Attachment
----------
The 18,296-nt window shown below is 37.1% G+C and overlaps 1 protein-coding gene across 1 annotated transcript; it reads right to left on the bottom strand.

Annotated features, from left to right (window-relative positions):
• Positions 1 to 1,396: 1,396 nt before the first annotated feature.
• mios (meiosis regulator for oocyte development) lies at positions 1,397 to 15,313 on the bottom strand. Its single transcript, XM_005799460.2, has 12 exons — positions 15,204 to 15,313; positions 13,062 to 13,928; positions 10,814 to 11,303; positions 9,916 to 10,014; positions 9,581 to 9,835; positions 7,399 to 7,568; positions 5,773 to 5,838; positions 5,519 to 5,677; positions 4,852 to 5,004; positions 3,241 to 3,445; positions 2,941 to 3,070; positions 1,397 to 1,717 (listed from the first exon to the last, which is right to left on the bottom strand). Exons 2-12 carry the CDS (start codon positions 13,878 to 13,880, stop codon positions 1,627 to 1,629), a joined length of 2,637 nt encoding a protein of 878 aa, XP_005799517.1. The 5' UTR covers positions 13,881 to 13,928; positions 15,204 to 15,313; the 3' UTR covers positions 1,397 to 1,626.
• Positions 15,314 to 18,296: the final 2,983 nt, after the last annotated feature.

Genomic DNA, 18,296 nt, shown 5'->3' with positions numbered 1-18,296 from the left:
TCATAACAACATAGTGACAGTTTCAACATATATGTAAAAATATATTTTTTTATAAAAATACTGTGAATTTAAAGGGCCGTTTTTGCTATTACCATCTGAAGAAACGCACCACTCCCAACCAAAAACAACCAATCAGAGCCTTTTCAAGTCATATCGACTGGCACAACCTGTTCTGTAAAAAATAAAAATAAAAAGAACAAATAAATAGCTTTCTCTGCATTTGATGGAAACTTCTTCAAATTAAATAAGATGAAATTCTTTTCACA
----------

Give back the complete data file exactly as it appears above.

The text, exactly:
The 18,296-nt window shown below is 37.1% G+C and overlaps 1 protein-coding gene across 1 annotated transcript; it reads right to left on the bottom strand.

Annotated features, from left to right (window-relative positions):
• Positions 1 to 1,396: 1,396 nt before the first annotated feature.
• mios (meiosis regulator for oocyte development) lies at positions 1,397 to 15,313 on the bottom strand. Its single transcript, XM_005799460.2, has 12 exons — positions 15,204 to 15,313; positions 13,062 to 13,928; positions 10,814 to 11,303; positions 9,916 to 10,014; positions 9,581 to 9,835; positions 7,399 to 7,568; positions 5,773 to 5,838; positions 5,519 to 5,677; positions 4,852 to 5,004; positions 3,241 to 3,445; positions 2,941 to 3,070; positions 1,397 to 1,717 (listed from the first exon to the last, which is right to left on the bottom strand). Exons 2-12 carry the CDS (start codon positions 13,878 to 13,880, stop codon positions 1,627 to 1,629), a joined length of 2,637 nt encoding a protein of 878 aa, XP_005799517.1. The 5' UTR covers positions 13,881 to 13,928; positions 15,204 to 15,313; the 3' UTR covers positions 1,397 to 1,626.
• Positions 15,314 to 18,296: the final 2,983 nt, after the last annotated feature.

Genomic DNA, 18,296 nt, shown 5'->3' with positions numbered 1-18,296 from the left:
TCATAACAACATAGTGACAGTTTCAACATATATGTAAAAATATATTTTTTTATAAAAATACTGTGAATTTAAAGGGCCGTTTTTGCTATTACCATCTGAAGAAACGCACCACTCCCAACCAAAAACAACCAATCAGAGCCTTTTCAAGTCATATCGACTGGCACAACCTGTTCTGTAAAAAATAAAAATAAAAAGAACAAATAAATAGCTTTCTCTGCATTTGATGGAAACTTCTTCAAATTAAATAAGATGAAATTCTTTTCACA